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UK government ponders tougher rules for dodgy apps

The UK DCMS is waving a potential new ‘code of practice’ in front of tech firms to get their opinions on whether they should be held accountable to it.

The idea seems to be that app stores would be asked to commit to a new code of practice, which  establishes a set of security and privacy requirements for apps on their platforms. It would only be applicable in the UK, and the Department for
Digital, Culture, Media & Sport is keen to point out it would be the first measure of its type in the world.

In practice app stores would be required to set up a ‘vulnerability reporting process’ for each app so flaws, such as backdoor malware vulnerabilities, can be found and fixed. They would also need to share more security and privacy information ‘in an accessible way’ including why an app might need access to users’ contacts and location.

The government has apparently been reviewing app stores since December 2020, and has concluded that some developers are not following ‘best practice in developing apps’ (presumably something the government is acutely tuned into based on the resounding success of its covid ‘test and trace’ app) while app stores ‘do not share clear security requirements with developers.’

This is all part of the government’s £2.6 billion National Cyber Strategy, says the DCMS, and to hammer the point home it cites recent cases of Triada and Escobar malware attacks as examples of why new government measures apparently need to be applied.

The eight-week ‘call for views’ will run until 29 June 2022, and is open for developers, app store operators and security and privacy experts to ‘provide feedback to inform the government’s work in this area.’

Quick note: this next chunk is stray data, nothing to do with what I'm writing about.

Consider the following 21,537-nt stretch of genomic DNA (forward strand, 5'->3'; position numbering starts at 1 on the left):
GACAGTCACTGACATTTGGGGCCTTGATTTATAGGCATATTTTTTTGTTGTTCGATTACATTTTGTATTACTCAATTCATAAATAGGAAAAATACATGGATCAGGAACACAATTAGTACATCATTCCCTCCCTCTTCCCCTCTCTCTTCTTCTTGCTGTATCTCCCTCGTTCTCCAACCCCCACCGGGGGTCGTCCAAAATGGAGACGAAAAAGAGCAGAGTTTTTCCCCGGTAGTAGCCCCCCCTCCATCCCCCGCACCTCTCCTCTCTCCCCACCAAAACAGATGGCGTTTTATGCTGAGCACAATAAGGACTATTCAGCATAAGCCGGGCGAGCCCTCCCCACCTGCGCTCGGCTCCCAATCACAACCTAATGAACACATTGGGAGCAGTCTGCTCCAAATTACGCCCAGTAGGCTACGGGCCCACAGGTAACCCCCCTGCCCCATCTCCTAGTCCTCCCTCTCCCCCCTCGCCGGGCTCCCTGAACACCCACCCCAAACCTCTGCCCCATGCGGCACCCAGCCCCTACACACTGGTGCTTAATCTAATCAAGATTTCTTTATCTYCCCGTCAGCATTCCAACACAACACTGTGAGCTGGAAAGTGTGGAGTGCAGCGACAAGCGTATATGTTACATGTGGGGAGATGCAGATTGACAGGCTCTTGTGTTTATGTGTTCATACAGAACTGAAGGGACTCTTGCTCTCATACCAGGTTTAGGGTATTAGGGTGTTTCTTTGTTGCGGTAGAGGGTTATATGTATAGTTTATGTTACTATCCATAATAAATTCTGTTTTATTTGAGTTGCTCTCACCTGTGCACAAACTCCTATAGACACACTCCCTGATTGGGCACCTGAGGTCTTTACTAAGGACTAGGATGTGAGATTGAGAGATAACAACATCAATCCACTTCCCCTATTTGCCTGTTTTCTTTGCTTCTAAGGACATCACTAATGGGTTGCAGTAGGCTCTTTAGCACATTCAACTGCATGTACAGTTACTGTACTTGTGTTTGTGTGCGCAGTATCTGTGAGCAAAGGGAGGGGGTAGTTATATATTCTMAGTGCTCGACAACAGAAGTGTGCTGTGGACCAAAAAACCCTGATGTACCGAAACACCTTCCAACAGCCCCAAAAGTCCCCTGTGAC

“Apps on our smartphones and tablets have improved our lives immensely – making it easier to bank and shop online and stay connected with friends,” said Cyber Security Minister Julia Lopez. “But no app should put our money and data at risk. That’s why the Government is taking action to ensure app stores and developers raise their security standards and better protect UK consumers in the digital age.”

NCSC Technical Director Ian Levy added: “Our devices and the apps that make them useful are increasingly essential to people and businesses and app stores have a responsibility to protect users and maintain their trust. Our threat report shows there is more for app stores to do, with cyber criminals currently using weaknesses in app stores on all types of connected devices to cause harm. I support the proposed Code of Practice, which demonstrates the UK’s continued intent to fix systemic cybersecurity issues.”

The EU has certainly been throwing fits weight around recently with regards to enforcing rules on big tech, but it has a lot more collective weight than the UK . What is being suggested, while broadly sensible on the surface, sounds like it would involve be some pretty big changes for an app store like Google Play, where there are something like 3 million apps available, all for one country. Perhaps some of this will be pointed out to the DCMS by the tech firms they are seeking council with.

Certainly no one thinks its good that malware exists and that there’s no need to take measures to combat it, but here are questions that should be asked whenever the government gets involved in something like this. Do the politicians fully understand the technological concepts they are talking about? Do they comprehend the integrated globalised nature of the app stores they seek to impose new rules on as if they were a borough council? Are they fully tuned in to the state of play in the forever-war between security firms and hackers, and thus able to bring some insight to the table as to what could be done better?

If you answered no to all the above, you might wince rather than applaud the thought of the Government piling clumsily into the ring waving around a set of new laws and barking about codes of practice.

 

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